Thursday 19 April 2018

Gayle got €14m from sale of Ireland's most expensive residence

Bust developer's wife owned €58m Shrewsbury Road mansion

PARTNERS: Sean Dunne and his wife Gayle had previously denied being the mansion's owners. Photo: Steve Humphreys
PARTNERS: Sean Dunne and his wife Gayle had previously denied being the mansion's owners. Photo: Steve Humphreys
Ronald Quinlan

Ronald Quinlan

GAYLE Killilea-Dunne earned €14m from the sale of Walford – Ireland's most expensive house – to a Cypriot-registered company last March, the Sunday Independent can reveal.

While speculation had abounded that the wife of the former 'Baron of Ballsbridge' had been the property's beneficial owner since it was acquired for a record €58m at the height of the boom, both she and her husband had never confirmed that either of them had any beneficial interest in it.

But the Sunday Independent understands Ms Killilea-Dunne finally provided confirmation that the derelict mansion had been hers all along after a boundary dispute arose with the property's nearest neighbour, solicitor Stephen McKenzie.

The Arts and Crafts-style house was back in the news a short time later when the record of its sale for €14m popped up on the newly-established property price register. It emerged shortly after that the house had been sold to a Cypriot-registered company called Yesreb Holding Ltd.

Sources familiar with the matter told the Sunday Independent last night that the €14m which had become available to Ms Killilea-Dunne following the transaction was being used to fund her property development business and to help defray any costs she might incur from ongoing or potential litigation.

But while Ms Killilea-Dunne has disposed of Walford, the residents of Shrewsbury Road are still wondering if she and her husband have retained an interest in the property.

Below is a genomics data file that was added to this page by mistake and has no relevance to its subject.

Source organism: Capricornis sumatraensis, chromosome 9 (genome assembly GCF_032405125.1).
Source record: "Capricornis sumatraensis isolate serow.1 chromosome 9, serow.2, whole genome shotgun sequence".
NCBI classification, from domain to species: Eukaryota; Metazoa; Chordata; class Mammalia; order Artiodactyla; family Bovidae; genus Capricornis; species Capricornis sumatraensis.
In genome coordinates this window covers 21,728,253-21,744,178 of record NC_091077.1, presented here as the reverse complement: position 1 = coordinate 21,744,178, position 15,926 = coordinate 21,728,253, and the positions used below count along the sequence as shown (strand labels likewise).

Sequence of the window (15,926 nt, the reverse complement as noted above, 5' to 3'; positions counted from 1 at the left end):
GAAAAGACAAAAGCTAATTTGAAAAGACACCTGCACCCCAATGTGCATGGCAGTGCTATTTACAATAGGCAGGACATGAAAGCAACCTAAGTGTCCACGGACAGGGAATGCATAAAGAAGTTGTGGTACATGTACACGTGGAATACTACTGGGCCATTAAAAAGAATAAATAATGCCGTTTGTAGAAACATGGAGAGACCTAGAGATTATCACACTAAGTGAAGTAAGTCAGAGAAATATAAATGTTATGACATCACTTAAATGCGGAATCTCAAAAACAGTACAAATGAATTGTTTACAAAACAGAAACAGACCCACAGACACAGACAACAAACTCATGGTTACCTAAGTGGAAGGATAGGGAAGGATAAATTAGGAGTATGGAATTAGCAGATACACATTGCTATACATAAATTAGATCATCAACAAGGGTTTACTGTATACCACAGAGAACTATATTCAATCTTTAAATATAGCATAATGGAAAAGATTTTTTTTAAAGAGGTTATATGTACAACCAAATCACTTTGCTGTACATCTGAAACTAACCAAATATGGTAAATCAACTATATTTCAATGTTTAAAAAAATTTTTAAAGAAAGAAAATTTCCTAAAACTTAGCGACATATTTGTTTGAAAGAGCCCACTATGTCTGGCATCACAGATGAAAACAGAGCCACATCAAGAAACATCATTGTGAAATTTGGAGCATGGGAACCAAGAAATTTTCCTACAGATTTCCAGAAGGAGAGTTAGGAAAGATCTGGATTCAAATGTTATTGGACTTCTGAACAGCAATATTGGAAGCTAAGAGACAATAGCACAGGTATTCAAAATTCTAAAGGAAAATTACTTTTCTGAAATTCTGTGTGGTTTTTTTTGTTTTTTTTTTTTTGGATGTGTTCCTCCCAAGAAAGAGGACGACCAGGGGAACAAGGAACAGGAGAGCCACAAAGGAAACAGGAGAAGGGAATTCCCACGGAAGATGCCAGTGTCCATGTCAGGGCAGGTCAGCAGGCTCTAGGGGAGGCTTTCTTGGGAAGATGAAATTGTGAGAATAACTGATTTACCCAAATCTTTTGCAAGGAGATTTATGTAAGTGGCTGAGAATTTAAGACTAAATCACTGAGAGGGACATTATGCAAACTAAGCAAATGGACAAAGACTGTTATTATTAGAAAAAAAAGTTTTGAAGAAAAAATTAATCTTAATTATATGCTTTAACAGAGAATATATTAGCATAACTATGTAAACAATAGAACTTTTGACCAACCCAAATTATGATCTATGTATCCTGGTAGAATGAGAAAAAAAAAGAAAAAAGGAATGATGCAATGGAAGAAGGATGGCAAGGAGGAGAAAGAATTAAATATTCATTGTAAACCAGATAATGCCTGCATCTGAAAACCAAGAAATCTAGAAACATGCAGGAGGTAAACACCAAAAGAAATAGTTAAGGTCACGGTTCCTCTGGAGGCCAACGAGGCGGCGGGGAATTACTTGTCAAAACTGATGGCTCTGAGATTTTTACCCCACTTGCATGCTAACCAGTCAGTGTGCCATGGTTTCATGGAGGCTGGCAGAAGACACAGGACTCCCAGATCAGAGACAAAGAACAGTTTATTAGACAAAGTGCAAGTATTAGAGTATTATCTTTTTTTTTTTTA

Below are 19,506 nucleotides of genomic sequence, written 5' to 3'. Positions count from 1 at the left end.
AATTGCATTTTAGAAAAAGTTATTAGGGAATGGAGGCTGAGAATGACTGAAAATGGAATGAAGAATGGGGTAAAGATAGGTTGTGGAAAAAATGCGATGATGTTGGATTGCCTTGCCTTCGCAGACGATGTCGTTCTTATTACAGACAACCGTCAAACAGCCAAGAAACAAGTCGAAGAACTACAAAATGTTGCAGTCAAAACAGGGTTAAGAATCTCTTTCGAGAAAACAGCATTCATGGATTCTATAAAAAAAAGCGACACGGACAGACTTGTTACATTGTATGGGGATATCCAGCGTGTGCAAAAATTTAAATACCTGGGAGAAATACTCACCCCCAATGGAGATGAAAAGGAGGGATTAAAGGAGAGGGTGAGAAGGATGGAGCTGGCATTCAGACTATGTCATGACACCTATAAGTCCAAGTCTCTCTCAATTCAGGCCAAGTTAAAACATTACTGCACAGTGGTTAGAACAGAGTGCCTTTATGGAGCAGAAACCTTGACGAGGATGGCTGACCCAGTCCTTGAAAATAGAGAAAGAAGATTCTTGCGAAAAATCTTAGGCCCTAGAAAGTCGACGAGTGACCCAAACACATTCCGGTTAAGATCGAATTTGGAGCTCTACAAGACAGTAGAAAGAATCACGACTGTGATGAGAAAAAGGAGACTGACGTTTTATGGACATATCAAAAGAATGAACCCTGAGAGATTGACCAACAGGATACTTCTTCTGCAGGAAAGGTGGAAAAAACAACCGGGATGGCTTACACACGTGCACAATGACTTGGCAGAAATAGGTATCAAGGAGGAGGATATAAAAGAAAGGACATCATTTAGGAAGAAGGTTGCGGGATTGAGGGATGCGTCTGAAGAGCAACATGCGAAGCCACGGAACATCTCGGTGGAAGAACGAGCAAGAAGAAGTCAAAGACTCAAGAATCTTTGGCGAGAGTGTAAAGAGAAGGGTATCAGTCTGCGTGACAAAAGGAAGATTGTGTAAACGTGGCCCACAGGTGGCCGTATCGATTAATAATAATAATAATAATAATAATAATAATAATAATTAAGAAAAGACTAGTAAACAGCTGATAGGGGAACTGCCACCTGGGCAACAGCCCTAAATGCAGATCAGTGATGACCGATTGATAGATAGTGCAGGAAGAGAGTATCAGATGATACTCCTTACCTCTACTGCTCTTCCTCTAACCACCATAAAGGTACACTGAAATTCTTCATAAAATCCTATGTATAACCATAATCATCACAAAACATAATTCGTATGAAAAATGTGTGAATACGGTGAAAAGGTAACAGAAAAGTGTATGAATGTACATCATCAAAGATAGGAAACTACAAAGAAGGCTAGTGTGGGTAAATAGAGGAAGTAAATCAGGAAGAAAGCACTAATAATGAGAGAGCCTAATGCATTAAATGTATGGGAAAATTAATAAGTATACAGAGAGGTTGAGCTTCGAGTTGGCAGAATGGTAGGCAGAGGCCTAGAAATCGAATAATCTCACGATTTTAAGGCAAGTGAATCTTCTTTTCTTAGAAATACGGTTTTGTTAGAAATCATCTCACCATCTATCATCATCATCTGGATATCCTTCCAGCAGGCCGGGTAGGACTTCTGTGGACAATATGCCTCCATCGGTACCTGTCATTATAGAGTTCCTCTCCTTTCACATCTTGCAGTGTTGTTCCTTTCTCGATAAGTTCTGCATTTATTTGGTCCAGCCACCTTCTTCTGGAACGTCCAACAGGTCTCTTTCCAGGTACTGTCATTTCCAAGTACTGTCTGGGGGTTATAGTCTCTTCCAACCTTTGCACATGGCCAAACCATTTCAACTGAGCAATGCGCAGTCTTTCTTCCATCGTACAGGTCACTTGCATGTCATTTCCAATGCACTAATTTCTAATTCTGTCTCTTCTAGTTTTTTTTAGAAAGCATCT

Their scepticism is made clear in the objections they sent in recent weeks to Dublin City Council in relation to the latest plans for the house's redevelopment lodged by the property's newly registered owner, Yesreb Holding Ltd.

Commenting on the failure of the company to consult them on its plans for the derelict mansion, the members of Shrewsbury Road residents' association wrote to council officials, saying: "One further issue that disappoints us is the fact that the new owners (if indeed they are new owners) did not have the common decency to approach the association to discuss their proposals with us."

While the residents' association – which is headed by Gowan Group chief Michael Maughan and Total Produce chairman Carl McCann – does not refer to either Sean or Gayle Killilea-Dunne specifically, a separate objection sent by Mr McKenzie appears to draw a direct link between the couple and the abandoned mansion.

Detailing the investigations he has conducted as part of his efforts to identify the beneficial owners behind Yesreb Holding Ltd, the company which is recorded as having paid €14m for Walford earlier this year, Mr McKenzie writes: "Walford is a compulsory land registry and to date no documents have been lodged with the Land Registry. The original owners are Matsack Nominees and it is our understanding that they hold the land in trust for Sean and Gale [sic] Dunne."

Commenting further on his efforts to identify the individuals behind Yesreb, Mr McKenzie writes: "The name of the directors [behind Yesreb] is not listed individually, instead the company directors are listed as Totaltrust Management Limited.

"A list of directors cannot be a limited company and it is our view that the applicants have not shown sufficient legal interest of ownership as nothing has been lodged in the Land Registry with regard to a recent transfer of ownership."

News of the objections to the redevelopment of Walford will not come as a surprise to the house's owners, given the scale of their plans which, if accepted, would see the house itself going from some 433sqm to 964sqm in size and four houses of 608sqm apiece being built on the lands to its rear.

Remarking on the possibility that Walford's owners might be allowed to build those new houses, Stephen McKenzie's objection states: "When compared to the elegant and spacious layout of the existing Walford and large garden, the new proposed houses with their extensive bedrooms and floors with no garden appear like Cinderella's sisters trying to get their enormous feet into the glass slipper."

Sunday Independent

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